“Yes and no. I am no saint but . . . You know how these things are? Half-truths and half-lies. At the end it is a trade off.”
“And how do you feel about it now, Diego? The divorce?” Caroline thought that there had been a genuine sense of hurt in his voice and she found herself responding to its hint of injustice. She was not sure however whether this was because he had lost his wife or that he had lost the battle.
Rios’ forehead became a map of lines as he pushed up his eyebrows with the tips of his fingers. “I could add two more words. Disaster and disembowelment! I have been cut off from my children. Do you have children, Caroline?”
“No. What ages are yours?”
“My son, Tomas, is nine and little Maria is four.”
Caroline saw that his eyes reddened a little as he quickly brought his towel up to wipe his forehead again. She waited for him to finish. “It must be very difficult when children are involved?”
“You are very lucky, Caroline. The desire to protect them impairs rational judgements.” Rios swallowed hard and immediately put his hand up and clicked his fingers to get the waiter’s attention. “Would you like another drink?”
“I don’t think so. I’m already feeling a little woozy.”
“Woozy! What is that?”
“Mildly drunk. Not fully in control of myself.”
“Hey! So what! This is Mexico. You can sleep it off later. I’ve never had such a good-looking, or understanding, padre confessor before and I don’t want you to go.” Rios laughed out loud.
Caroline blushed. “Well! When you put it so charmingly, how could I refuse? One more drink and then, I must go. I have to telephone my husband and prepare my notes for tomorrow.”
“Where is your husband?”
“In Spain. At a conference.”
“What’s his name?”
The drinks arrived and Diego signed the chit while the waiter cleared the used glasses. Caroline offered to pay but he would have none of it.
“That’s a strange coincidence,” Rios said.
“What’s strange, Diego?”
“The two of us here. My wife’s . . . my ex-wife’s name is Michaela.”

Caroline said nothing as she turned to watch the sun finally set below the horizon. The sky became dark quite quickly, the twilight a very brief interlude to the coming night. She shivered slightly and Rios attentively stood up and placed the jacket of his tennis tracksuit around her shoulders. His hands lingered on her shoulders a little longer than she thought absolutely necessary but did not object. The fingers were no longer cold or lax in the pressure they exerted. She turned her head slightly to look up at him. “Diego, I really must go. It’s getting cold and I need a shower.”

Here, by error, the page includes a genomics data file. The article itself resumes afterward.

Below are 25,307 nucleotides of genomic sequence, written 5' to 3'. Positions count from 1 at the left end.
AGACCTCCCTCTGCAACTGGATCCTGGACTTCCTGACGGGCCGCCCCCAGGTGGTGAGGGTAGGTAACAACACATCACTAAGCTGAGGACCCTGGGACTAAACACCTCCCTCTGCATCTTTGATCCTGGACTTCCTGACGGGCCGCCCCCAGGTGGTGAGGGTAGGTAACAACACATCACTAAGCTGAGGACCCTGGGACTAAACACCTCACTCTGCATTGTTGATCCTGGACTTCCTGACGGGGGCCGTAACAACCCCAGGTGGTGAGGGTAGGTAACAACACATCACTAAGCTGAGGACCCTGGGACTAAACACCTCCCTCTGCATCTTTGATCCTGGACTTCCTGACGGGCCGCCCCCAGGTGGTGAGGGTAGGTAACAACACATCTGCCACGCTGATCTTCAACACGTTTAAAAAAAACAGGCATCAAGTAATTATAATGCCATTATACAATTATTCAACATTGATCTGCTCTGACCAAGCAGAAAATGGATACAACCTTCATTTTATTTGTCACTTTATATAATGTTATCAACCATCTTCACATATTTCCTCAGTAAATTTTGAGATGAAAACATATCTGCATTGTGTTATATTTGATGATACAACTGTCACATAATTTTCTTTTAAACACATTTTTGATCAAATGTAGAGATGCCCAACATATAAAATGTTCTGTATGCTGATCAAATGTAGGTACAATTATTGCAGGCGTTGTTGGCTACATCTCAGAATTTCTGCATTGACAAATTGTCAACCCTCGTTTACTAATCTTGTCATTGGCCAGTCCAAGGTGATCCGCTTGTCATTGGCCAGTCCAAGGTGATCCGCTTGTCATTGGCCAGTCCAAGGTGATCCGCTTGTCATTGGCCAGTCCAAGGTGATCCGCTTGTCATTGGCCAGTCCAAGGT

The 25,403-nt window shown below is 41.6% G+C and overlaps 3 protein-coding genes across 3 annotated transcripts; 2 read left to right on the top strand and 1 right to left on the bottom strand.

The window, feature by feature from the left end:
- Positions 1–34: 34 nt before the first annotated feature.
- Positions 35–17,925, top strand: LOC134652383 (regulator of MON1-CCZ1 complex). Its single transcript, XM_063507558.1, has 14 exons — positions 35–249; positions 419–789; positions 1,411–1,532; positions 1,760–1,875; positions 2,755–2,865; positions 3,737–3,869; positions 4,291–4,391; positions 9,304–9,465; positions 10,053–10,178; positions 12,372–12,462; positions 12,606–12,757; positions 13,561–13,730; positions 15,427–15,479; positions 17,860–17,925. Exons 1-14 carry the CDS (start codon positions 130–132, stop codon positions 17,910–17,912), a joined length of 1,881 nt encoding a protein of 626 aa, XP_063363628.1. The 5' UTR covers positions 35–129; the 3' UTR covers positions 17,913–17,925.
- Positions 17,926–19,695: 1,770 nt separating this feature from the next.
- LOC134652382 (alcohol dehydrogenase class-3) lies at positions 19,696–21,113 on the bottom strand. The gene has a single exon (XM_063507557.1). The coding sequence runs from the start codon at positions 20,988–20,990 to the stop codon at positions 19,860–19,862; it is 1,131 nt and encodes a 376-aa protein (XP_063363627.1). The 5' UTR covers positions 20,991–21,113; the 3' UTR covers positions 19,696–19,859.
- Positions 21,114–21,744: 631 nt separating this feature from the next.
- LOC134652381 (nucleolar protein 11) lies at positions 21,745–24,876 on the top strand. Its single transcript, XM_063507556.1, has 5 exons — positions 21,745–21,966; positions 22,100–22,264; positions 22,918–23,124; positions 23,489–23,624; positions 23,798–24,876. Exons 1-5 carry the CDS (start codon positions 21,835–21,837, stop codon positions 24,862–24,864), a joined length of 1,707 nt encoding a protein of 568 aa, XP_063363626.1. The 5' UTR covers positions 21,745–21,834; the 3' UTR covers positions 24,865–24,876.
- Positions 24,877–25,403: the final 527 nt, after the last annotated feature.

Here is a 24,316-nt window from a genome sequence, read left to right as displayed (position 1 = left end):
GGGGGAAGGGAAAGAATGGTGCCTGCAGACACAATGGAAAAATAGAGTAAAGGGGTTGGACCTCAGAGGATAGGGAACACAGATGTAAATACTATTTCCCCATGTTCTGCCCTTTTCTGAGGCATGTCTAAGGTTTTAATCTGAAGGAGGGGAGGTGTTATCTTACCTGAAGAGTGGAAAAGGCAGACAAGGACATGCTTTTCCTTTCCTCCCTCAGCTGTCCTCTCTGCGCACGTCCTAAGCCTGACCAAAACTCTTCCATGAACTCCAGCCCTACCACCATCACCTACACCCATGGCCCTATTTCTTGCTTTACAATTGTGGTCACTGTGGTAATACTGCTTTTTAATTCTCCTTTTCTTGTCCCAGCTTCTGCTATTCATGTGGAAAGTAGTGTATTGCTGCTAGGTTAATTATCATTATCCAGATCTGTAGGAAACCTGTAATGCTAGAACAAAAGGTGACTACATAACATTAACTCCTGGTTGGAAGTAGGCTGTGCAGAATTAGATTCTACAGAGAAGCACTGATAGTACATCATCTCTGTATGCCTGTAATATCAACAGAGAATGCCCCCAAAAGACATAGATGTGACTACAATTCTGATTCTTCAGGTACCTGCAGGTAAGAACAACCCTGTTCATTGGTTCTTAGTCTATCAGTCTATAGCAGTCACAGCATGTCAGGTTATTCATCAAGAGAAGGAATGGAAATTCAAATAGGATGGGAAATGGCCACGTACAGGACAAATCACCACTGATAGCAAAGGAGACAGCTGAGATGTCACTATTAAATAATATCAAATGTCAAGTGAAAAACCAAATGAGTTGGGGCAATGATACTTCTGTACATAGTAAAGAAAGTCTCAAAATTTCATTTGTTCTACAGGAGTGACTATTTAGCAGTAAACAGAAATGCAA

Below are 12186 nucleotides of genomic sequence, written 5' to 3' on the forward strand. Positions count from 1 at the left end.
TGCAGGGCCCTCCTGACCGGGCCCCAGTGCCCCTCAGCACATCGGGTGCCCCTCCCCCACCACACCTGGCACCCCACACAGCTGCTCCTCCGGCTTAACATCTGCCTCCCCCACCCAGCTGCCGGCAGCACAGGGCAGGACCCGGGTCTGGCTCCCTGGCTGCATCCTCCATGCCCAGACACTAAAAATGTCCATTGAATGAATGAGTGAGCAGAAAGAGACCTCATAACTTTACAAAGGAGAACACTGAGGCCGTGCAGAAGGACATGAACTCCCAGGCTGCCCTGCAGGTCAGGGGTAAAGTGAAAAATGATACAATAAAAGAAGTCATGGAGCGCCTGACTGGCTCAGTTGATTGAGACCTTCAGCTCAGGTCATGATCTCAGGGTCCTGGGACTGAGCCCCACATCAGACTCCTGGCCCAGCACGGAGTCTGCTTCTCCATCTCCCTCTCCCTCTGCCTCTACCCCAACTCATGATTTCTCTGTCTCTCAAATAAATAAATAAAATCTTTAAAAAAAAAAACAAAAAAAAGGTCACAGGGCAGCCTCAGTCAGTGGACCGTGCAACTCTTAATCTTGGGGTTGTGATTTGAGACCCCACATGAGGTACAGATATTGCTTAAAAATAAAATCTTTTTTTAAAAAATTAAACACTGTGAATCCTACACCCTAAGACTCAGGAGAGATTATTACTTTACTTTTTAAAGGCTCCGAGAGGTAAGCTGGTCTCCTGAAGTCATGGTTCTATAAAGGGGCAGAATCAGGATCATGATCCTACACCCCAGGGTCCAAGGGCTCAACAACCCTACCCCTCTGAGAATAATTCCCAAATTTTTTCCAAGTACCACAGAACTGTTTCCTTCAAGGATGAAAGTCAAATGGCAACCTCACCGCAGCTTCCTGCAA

“Sure, me too. That red clay gets everywhere!” He lifted his hands off her shoulders and walked back to his side of the table. Lifting the martini glass he swallowed the contents in one quick movement before looking directly at her and speaking in a soft voice. “Caroline?”
“Would you have dinner with me tonight?”
She stood up, and a little unsteadily picked up her racquet from the ground. She handed him back his tracksuit top. “I don’t know. Some of the others are heading into La Paz to eat. They want me to go and make a night of it, on the town with them. I said I would think about it but I’m not sure that I want to. I think I might just have a sandwich in my room.”
“Listen, Caroline. Have your shower and get some rest. I will ring you at . . . say nine o’clock. If you are still here and you feel hungry, have dinner with me. If not, I will see you tomorrow afternoon.”
She looked at him. “I won’t be here tomorrow afternoon Diego. I have to be back in LA by then. I am doing the morning session and catching a flight at midday.”
“So soon. That’s a great shame. I am unable to come to the morning session and therefore it is even more of a reason why we should have dinner tonight. Think about it, Caroline. Please!”
“I will, but no promises. Thanks for the tennis game. I really enjoyed it.”
“My pleasure. Until nine then.”

Caroline walked into the hotel, and already regretted the three quick gins taken on an empty stomach. It was only as she returned her racquet back to the receptionist that she realized she had left her room-key on the table by the bar. Returning back to the poolside she saw that Diego was still sitting there. His back was to her and he was talking animatedly into a cell-phone. She touched him gently on the shoulder as she reached the table. Rios, instantly irritated by the intrusion, twisted sharply to glare up at her while she leant forward to retrieve the key not unlike the earlier incident she had observed at the meeting when he had flared up at Miguel Montana. His eyes flashed coldly until he realized who had disturbed him and then hastily softened. Caroline was annoyed by his reaction and held up the key and dangled it in front of him. “Did another bloody football match go against you then, Commander? I just happened to forget my key. I’m so sorry to have disturbed you,” she said sarcastically before turning on her heel and walking away from the table.
Diego Rios abruptly terminated his conversation and closed the flap of the cell-phone. He got up and rushed to run around in front of her. With waving arms, he tried forcing an exaggerated and apologetic smile as he shuffled backwards ahead of her. “I am so very sorry, Caroline. Please forgive me. You caught me off guard.” He pointed to his phone. “Idiot subordinates. Incompetent fools, all of them. I cannot be gone for one day and they botch things up.”
“It’s not enough of a justification to take your anger on out me,” she said sharply.
“I know. I am so sorry. Please stop for a moment and let me try and explain to you,” he pleaded.
“Be quick.” She stopped.
“A problem has arisen and my second in command now needs me to sort it out. It was his incompetence that was the cause of the problem in the first place and I’m so sorry that my hot-tempered reaction has ruined a wonderful afternoon and the new friendship between us.” He brought his hands together as if in prayer, moving them up and down to emphasise his atonement.
“Do you have to go somewhere?” she asked.
“No,” he almost shouted as he pressed her hands between his. “Well, not until tomorrow at any rate, thankfully. I would not pass up on the possibility of having dinner with you Caroline, even if the US suddenly invaded Mexico. It is still a possibility, I hope, dinner that is?”
Caroline smiled. “Perhaps. Depends on how the war goes. Ring me at nine and I’ll see how I feel.”
“Thank you, Caroline. I am so happy.” He stood back to let her pass and she was nearly at the door of the hotel when she turned around to look back at him.
“Oh, Commander Rios,” she was aware of the hotel porter watching her.
“If, and it’s a big if, we do have dinner we are not going to discuss football. Ok!”
“I promise,” he called back.

Rios waited for Caroline to disappear out of sight before he extracted and then dialled a number on his cell-phone. There was a look of relief on his face as he spoke.